Along with coins, the United States Mint has produced Presidential medals since the early days of the nation. Designs for medals honoring President Obama are now one step closer to production.
Presidents who served two terms are often honored with one medal highlighting each term. Design candidates for the two Obama Presidential medals were reviewed by Commission of Fine Arts (CFA) on June 16 and then by the Citizens Coinage Advisory Committee (CCAC) on June 27. Both panels recommended the same designs.
Six candidates went under review. They included two obverse and one reverse design for Obama’s first-term medal and one obverse and two reverse designs for the president’s second-term medal.
For the first medal, the panels preferred design #1 for the obverse, which shows a larger portrait of President Obama. Inscribed to the left is BARACK OBAMA. The reverse design offers the excerpt from President Obama’s first inaugural address: OUR DESTINY IS NOT WRITTEN FOR US. IT IS WRITTEN BY US.
Additional elements include the Presidential seal, the inauguration date of JANUARY 20, 2009, a signature and 50 surrounding starts.
The second-term medal design features a left-facing portrait of the president and BARACK OBAMA centered at the top. The panels recommended the simpler reverse design #2, which shows the excerpt from President Obama’s second inaugural address: THE SINGLE MOST POWERFUL WORD IN OUR DEMOCRACY IS THE WORD "WE."
Other elements include an image of the White House, the inauguration date of JANUARY 20, 2013, a signature, the words the words WE THE PEOPLE, WE SHALL OVERCOME and YES WE CAN, and 50 surrounding starts.
The U.S. Mint will eventually strike bronze duplicates of the two Obama Presidential medals and sell them to collectors. Options will include 3-inch medals and smaller 1.3125-inch medals at prices of $39.95 and $6.95 each.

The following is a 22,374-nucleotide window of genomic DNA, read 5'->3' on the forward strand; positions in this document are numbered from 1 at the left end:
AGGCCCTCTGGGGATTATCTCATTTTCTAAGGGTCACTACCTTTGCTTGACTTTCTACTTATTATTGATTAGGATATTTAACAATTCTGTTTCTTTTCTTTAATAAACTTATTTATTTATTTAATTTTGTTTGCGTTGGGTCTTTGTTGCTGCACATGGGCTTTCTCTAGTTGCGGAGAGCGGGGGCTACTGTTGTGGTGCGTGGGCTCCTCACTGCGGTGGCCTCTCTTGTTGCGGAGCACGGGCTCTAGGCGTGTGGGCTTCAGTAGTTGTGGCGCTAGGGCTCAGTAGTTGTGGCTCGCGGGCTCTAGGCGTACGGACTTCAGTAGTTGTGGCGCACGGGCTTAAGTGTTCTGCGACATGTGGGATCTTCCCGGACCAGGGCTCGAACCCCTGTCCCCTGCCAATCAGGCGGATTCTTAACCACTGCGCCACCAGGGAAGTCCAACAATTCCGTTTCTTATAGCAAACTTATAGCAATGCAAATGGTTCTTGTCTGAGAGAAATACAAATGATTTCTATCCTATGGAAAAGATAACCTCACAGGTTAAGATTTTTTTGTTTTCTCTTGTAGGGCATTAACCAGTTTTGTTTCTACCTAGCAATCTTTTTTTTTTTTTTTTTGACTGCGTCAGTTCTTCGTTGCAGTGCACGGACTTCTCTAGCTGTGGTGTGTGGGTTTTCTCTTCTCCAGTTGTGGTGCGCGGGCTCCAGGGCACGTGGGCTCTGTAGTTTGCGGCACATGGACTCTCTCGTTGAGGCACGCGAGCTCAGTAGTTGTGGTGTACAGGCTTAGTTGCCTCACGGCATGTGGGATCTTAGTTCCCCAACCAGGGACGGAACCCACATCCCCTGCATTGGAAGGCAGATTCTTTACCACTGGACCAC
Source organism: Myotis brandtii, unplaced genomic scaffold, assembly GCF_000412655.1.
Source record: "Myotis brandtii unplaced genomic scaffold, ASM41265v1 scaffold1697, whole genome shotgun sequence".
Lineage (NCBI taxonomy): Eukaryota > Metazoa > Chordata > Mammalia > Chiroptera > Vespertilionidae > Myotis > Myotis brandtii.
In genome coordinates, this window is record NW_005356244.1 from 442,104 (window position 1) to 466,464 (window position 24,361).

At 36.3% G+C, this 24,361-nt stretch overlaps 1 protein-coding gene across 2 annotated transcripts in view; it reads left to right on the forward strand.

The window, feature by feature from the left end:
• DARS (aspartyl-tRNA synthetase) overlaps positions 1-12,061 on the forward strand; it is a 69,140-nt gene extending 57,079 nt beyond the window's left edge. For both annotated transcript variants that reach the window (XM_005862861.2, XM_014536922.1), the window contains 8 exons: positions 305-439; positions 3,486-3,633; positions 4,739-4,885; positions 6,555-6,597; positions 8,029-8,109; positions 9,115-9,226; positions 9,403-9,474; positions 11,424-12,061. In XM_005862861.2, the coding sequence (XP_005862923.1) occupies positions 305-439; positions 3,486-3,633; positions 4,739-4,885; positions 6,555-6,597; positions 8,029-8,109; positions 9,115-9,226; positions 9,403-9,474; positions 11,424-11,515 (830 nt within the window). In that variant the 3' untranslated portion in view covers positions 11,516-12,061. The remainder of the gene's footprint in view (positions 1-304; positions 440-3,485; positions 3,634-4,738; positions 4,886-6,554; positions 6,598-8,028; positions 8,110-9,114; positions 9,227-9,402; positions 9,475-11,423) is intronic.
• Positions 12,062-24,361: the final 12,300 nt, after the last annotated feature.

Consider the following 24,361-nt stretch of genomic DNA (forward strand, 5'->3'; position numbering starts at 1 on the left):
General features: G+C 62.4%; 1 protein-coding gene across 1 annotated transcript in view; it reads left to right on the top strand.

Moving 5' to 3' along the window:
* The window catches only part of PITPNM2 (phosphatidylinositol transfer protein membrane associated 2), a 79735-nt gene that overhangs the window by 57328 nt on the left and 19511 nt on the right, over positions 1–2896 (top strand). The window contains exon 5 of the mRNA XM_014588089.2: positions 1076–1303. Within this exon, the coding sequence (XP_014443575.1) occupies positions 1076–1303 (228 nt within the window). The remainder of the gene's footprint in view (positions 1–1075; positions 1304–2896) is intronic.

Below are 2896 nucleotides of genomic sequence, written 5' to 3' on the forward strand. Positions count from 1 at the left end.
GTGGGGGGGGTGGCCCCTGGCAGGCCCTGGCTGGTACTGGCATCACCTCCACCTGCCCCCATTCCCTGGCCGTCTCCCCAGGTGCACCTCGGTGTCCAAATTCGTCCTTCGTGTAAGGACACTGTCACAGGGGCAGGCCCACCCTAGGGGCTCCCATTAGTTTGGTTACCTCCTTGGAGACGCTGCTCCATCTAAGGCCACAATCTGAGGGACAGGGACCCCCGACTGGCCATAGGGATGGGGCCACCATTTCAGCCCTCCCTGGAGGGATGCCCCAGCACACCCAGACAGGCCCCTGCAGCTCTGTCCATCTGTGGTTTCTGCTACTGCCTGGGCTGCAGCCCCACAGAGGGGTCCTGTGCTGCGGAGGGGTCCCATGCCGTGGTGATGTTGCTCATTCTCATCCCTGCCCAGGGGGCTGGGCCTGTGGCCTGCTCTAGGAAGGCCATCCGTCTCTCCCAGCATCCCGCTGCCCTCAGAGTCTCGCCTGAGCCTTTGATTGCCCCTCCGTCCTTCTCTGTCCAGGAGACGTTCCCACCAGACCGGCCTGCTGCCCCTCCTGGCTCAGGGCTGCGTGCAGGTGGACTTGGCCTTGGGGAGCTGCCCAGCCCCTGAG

Bronze medals for past presidents are available from the U.S. Mint’s website, right here, or by calling 1-800-USA-MINT (872-6468).
Great… so the Benghazi Butcher gets pout onto an official US medal. Its a record, the first bon-US born person to be in the White House is honored on a medal. But don;pt forget the communist sickle and hammer.
Lbrewer42, you are so correct! The Mint will lose $$$ on this joke
of a coin!
Correction… medal, Thank God not a coin!!
Hey… a way to turn this around! When the mint loses money on these and puts them on a bargain basement sale, then someone should buy them all, counterstamp them with a sickle & hammer/Benghazi Butcher/Traitor to the US etc. and sell them on ebay for a large profit.
Cant wait to get one!
Can’t wait to add these 2 US Mint presidential series bronze medals to my collection even though they are not the official inauguration medals for Obama’s two terms . I have both of the official Obama inauguration medals which were not struck by the US Mint (struck by a private Mint in USA at request of Obama’s official inauguration committees which has been the case for all recent presidents). Don’t confuse these in this article with the official inauguration medals. There are a number of books that tell the difference & history of them.
As much as I loathe the current president’s policies and for the first time ever, I have little respect for a sitting president, the medals themselves are well designed and at least by the artwork bear a striking resemblance of Obama.
Seth, you are quite correct. The presidential medals the U.S. Mint produces have a long and rich history dating back to George Washington. First, they were considered as peace medals, I believe, the most famous of which is the Thomas Jefferson medal. Copies of these were given to Lewis & Clark to pass along to Native American tribes they encountered on their expedition. Since Abraham Lincoln’s terms, they have been struck with the same purpose as they are now… to acknowledge and commemorate our presidents. I love these designs!
Robert – You are totally on point. And those early US Mint Peace medals, even in bronze, bring a small fortune at auctions! Early US Mint medals in gold & silver were given to VIPs of the time, including visiting royalty & heads of state. I don’t know why in recent years the US Mint hasn’t bid on producing the official inaugural presidential medals, except possibly due to their full schedule of production with an average of more than 200 products available in any given year recently. The top private Mints have picked up the slack & do a great… Read more »